X

Thank you for sharing!

Your article was successfully shared with the contacts you provided.
ln this photo taken Wednesday Sept. 14, 2011, Dr. Karen Lindsfor, a professor of radiology and chief of breast imaging at the University of California, Davis Medical Center, examines the mammogram of a patient with heterogeneously dense breast tissue, in Sacramento, Calif. (AP Photo/Rich Pedroncelli)

(Bloomberg)–The American Cancer Society changed its guidelines for early breast cancer detection, recommending that women wait until age 45 instead of 40 to start annual mammograms, then slow the pace at 55 to screenings every other year.

Complete your profile to continue reading and get FREE access to BenefitsPRO.com, part of your ALM digital membership.

Your access to unlimited BenefitsPRO.com content isn’t changing.
Once you are an ALM digital member, you’ll receive:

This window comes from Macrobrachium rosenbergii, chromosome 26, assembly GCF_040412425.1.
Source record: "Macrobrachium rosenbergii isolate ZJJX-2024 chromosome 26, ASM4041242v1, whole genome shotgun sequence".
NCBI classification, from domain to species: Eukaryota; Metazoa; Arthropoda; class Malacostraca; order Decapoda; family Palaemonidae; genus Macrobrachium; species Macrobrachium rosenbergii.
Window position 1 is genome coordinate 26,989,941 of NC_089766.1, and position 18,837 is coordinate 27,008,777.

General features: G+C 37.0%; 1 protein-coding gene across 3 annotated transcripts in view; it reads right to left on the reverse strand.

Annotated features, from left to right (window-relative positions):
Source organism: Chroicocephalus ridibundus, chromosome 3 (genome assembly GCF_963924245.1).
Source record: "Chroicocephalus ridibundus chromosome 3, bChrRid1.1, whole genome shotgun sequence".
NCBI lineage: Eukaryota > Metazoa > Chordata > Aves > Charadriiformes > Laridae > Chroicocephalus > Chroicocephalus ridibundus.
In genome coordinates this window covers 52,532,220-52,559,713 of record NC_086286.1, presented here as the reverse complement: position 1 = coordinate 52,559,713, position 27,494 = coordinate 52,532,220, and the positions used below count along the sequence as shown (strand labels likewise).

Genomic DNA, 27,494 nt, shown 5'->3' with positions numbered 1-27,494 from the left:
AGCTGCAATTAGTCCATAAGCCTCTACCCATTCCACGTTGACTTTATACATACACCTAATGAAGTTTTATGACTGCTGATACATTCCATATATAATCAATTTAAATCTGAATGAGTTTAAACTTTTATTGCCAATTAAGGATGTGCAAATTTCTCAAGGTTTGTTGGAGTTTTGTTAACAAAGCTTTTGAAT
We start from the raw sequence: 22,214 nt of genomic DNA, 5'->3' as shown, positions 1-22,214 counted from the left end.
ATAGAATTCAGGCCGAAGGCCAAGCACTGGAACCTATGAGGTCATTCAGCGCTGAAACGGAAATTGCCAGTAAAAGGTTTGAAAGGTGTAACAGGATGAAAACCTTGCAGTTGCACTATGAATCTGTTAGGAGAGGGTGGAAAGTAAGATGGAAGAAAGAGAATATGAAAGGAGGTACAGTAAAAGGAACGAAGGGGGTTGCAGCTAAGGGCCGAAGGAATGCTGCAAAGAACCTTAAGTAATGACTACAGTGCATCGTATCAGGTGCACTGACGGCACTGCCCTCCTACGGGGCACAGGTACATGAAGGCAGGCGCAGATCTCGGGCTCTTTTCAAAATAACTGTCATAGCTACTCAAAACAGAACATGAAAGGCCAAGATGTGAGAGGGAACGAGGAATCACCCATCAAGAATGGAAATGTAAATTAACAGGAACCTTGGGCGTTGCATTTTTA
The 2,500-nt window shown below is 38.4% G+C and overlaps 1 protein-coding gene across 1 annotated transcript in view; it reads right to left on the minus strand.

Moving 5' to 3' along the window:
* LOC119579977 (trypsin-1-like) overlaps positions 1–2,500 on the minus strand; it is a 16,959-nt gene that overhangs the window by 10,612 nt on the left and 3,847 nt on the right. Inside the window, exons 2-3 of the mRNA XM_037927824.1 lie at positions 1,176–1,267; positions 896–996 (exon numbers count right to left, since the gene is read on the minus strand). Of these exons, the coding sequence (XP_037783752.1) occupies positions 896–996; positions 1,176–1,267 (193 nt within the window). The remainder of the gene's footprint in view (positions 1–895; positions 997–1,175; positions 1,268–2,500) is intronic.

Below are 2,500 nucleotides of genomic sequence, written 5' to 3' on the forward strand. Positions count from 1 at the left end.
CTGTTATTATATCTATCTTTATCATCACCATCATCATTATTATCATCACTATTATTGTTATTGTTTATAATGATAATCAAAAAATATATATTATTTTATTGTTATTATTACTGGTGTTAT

• Critical BenefitsPRO.com information including cutting edge post-reform success strategies, access to educational webcasts and videos, resources from industry leaders, and informative Newsletters.
  • Exclusive discounts on ALM, BenefitsPRO magazine and BenefitsPRO.com events.
  • Access to other award-winning ALM websites including ThinkAdvisor.com and Law.com

Already have an account?

Dig Deeper

BenefitsPRO

Join BenefitsPRO

Don’t miss crucial news and insights you need to navigate the shifting employee benefits industry. Join BenefitsPRO.com now!

  • Unlimited access to BenefitsPRO.com - your roadmap to thriving in a disrupted environment
  • Access to other award-winning ALM websites including ThinkAdvisor.com and Law.com
  • Exclusive discounts on BenefitsPRO.com and ALM events.

Already have an account? Sign In Now
Join BenefitsPRO

Copyright © 2020 ALM Media Properties, LLC. All Rights Reserved.